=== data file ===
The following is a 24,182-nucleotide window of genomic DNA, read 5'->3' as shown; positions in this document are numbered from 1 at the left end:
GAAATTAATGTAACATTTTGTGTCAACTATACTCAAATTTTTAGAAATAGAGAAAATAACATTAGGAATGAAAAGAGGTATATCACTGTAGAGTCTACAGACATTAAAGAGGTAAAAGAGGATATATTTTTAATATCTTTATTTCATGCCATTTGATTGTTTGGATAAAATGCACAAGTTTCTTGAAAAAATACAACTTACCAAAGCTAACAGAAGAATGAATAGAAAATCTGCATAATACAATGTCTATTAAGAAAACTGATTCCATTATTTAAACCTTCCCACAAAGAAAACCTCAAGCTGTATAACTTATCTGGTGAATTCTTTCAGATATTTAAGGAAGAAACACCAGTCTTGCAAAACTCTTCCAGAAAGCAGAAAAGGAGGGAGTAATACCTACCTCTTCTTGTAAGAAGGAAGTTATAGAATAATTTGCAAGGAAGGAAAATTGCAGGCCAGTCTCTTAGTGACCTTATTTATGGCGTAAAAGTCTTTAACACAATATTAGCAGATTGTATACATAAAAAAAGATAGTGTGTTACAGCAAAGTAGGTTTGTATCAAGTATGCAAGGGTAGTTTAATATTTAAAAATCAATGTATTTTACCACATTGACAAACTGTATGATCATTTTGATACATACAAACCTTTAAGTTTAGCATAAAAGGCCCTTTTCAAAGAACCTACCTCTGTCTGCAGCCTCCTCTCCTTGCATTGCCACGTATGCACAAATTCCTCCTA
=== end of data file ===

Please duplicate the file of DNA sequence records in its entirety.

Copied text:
The following is a 24,182-nucleotide window of genomic DNA, read 5'->3' as shown; positions in this document are numbered from 1 at the left end:
GAAATTAATGTAACATTTTGTGTCAACTATACTCAAATTTTTAGAAATAGAGAAAATAACATTAGGAATGAAAAGAGGTATATCACTGTAGAGTCTACAGACATTAAAGAGGTAAAAGAGGATATATTTTTAATATCTTTATTTCATGCCATTTGATTGTTTGGATAAAATGCACAAGTTTCTTGAAAAAATACAACTTACCAAAGCTAACAGAAGAATGAATAGAAAATCTGCATAATACAATGTCTATTAAGAAAACTGATTCCATTATTTAAACCTTCCCACAAAGAAAACCTCAAGCTGTATAACTTATCTGGTGAATTCTTTCAGATATTTAAGGAAGAAACACCAGTCTTGCAAAACTCTTCCAGAAAGCAGAAAAGGAGGGAGTAATACCTACCTCTTCTTGTAAGAAGGAAGTTATAGAATAATTTGCAAGGAAGGAAAATTGCAGGCCAGTCTCTTAGTGACCTTATTTATGGCGTAAAAGTCTTTAACACAATATTAGCAGATTGTATACATAAAAAAAGATAGTGTGTTACAGCAAAGTAGGTTTGTATCAAGTATGCAAGGGTAGTTTAATATTTAAAAATCAATGTATTTTACCACATTGACAAACTGTATGATCATTTTGATACATACAAACCTTTAAGTTTAGCATAAAAGGCCCTTTTCAAAGAACCTACCTCTGTCTGCAGCCTCCTCTCCTTGCATTGCCACGTATGCACAAATTCCTCCTA